Health and homelessness are inextricably linked. Illness, injury, and medical expenses put people at risk of homelessness, and homelessness is harmful to people’s health. People who are homeless also face higher rates of mental health and substance use disorders.
Like many health conditions, homelessness is deadly—but preventable. Every day, roughly 2,500 people exit homelessness—yet the same number fall into it. To solve this challenge, we must combine effective housing and service solutions with upstream prevention efforts that keep people from losing their homes in the first place.
While homelessness has increased in recent years, we are beginning to see progress. After steady declines in homelessness nationally from 2010-2016, homelessness started rising again. During the pandemic, however, we were able to come together to stem the tide. In fact, between 2020 and 2022, we flattened the curve. And while unsheltered homelessness remains of paramount concern to this administration, we have seen homelessness drop significantly among veterans, families, and youth. These successes show that we can make progress even during the most difficult circumstances.
When the pandemic put millions out of work and at risk of losing their housing, you came together to pass the CARES Act and the American Rescue Plan, amounting to the largest investments in ending homelessness at any point in our history. Congress expanded unemployment assistance, launched bold programs like emergency rental assistance, and provided financial support that saved families from starving and losing their homes. Together, Congress and the president prevented what could have been a massive wave of homelessness.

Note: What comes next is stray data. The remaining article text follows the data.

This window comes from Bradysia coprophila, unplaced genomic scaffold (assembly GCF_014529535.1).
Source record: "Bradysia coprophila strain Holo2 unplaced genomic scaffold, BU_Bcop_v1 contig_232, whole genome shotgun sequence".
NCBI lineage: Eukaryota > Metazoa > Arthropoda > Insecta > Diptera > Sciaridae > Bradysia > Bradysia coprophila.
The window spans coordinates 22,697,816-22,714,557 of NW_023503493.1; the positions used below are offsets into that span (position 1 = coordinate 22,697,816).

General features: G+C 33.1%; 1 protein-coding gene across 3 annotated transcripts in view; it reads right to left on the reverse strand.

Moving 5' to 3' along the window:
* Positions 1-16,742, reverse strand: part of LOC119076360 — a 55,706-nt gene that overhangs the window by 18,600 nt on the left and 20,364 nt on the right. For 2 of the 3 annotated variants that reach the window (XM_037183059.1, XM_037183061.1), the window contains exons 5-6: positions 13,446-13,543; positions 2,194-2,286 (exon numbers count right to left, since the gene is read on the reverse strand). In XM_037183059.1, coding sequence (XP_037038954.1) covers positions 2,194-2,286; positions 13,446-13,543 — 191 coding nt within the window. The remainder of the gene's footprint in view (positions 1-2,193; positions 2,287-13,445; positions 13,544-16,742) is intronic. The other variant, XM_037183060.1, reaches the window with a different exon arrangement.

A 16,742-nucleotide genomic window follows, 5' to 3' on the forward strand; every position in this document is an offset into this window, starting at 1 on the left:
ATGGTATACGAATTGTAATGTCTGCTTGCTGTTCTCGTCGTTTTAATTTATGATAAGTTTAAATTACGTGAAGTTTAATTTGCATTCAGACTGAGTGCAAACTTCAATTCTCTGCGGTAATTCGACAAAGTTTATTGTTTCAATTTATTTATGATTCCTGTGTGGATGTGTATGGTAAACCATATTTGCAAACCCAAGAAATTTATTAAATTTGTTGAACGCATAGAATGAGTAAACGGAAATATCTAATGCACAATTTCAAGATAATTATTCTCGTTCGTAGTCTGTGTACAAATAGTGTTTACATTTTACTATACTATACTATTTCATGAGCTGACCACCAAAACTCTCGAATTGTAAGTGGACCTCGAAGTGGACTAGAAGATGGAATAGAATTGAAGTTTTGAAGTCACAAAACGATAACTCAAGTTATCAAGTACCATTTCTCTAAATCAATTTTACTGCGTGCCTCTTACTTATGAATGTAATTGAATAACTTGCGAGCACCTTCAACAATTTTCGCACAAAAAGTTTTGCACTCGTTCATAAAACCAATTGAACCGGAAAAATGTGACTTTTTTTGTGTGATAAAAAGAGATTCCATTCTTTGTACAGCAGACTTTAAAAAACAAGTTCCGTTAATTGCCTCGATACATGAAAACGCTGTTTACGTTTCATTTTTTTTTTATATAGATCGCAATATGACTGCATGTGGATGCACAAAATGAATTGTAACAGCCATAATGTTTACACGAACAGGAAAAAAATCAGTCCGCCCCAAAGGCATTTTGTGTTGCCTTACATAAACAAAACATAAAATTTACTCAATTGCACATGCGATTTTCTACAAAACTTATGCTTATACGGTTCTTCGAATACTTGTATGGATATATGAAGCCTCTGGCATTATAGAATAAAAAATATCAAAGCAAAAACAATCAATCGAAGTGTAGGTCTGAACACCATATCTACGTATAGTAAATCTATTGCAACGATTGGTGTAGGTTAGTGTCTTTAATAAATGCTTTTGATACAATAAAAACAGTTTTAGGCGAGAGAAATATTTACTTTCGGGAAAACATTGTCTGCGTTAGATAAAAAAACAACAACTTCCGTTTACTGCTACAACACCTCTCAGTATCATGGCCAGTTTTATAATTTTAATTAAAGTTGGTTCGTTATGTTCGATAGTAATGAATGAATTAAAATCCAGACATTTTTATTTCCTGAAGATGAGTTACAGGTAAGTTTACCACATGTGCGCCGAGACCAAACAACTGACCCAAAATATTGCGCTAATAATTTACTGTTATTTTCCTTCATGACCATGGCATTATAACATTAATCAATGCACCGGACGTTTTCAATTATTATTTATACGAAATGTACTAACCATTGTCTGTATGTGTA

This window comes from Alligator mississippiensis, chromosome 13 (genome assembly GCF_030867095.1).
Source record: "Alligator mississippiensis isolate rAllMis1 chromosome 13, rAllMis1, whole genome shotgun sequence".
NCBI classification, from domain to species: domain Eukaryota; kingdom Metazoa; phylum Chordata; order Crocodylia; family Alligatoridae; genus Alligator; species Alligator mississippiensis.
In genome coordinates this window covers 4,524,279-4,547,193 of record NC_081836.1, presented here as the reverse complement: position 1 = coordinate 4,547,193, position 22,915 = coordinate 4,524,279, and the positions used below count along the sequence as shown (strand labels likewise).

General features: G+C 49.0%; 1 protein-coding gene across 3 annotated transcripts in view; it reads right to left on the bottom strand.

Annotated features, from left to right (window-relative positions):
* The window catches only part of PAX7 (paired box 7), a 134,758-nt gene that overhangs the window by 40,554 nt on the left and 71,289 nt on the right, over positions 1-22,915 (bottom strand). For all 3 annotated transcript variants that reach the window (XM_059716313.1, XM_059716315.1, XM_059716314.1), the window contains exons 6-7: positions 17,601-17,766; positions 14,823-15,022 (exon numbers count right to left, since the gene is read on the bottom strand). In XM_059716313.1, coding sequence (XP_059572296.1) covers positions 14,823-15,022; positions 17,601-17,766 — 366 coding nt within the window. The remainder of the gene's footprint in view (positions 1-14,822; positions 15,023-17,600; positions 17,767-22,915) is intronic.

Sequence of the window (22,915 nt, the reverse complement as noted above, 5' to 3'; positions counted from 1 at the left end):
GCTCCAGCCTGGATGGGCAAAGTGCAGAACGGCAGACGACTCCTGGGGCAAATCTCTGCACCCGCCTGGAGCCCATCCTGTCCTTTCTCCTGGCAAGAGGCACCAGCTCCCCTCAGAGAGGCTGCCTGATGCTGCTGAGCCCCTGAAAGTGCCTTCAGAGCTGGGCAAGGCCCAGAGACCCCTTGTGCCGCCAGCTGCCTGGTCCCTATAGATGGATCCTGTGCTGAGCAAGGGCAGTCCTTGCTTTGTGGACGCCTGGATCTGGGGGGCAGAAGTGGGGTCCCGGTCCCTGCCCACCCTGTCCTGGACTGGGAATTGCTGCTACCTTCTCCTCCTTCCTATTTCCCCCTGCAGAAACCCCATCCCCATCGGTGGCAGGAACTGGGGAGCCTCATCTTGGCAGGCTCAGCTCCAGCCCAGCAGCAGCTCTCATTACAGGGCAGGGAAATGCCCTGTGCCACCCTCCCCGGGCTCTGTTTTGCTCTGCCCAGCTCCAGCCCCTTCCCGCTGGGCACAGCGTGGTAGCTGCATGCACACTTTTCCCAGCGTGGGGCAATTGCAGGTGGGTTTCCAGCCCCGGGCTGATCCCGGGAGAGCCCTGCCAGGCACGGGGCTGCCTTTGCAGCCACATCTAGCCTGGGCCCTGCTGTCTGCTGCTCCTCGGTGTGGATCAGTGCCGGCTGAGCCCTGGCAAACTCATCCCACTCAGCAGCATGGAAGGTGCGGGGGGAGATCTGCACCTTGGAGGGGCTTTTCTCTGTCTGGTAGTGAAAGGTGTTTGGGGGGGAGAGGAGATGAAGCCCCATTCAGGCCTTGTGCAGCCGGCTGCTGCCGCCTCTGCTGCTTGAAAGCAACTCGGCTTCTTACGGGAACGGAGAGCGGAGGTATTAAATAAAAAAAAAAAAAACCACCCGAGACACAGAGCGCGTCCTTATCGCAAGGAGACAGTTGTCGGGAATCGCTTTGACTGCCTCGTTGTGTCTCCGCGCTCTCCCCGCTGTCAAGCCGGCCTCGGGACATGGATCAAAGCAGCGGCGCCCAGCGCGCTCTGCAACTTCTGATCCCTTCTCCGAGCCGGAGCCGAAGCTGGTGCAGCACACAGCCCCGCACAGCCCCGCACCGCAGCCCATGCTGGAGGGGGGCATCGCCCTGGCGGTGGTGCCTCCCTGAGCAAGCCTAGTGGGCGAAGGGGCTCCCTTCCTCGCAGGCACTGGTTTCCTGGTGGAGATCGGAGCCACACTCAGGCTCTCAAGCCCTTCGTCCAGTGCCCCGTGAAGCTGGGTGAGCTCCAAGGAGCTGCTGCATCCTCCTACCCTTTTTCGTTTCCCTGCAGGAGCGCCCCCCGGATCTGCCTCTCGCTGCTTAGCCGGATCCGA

These investments ended homelessness for tens of thousands of Americans. In the last year and a half, HUD and VA initiatives helped more than 140,000 people move out of shelters, off the streets, and into homes.
Building on these successes, our new federal strategic plan, All In , aims to reduce homelessness 25% by 2025 and ultimately end it. With the help of Congress and state and local leaders, we believe it is possible to achieve this ambitious goal.
The plan is founded on an evidence-based, all-hands-on-deck approach; and it includes numerous strategies and actions to prevent homelessness, urgently address the basic need for shelter, and expand housing and support that help people exit homelessness.
Work to implement All In is already underway. Our team is developing implementation work plans and putting the strategies into action this year. As we move forward, we will work with Congress and our federal agency partners, as well as with people who have experienced homelessness, governors, mayors, providers, and others on the frontlines of this tragedy.
During my three decades in this work, any progress we have made has come when we were united. We all have a role to play. Homelessness did not happen overnight, and it will not be solved overnight. But with resources, creativity, and unity, I believe we can build a country where no one experiences the trauma and indignity of homelessness, and where everyone has a safe and affordable place to call home.
Thank you very much, and I look forward to your questions."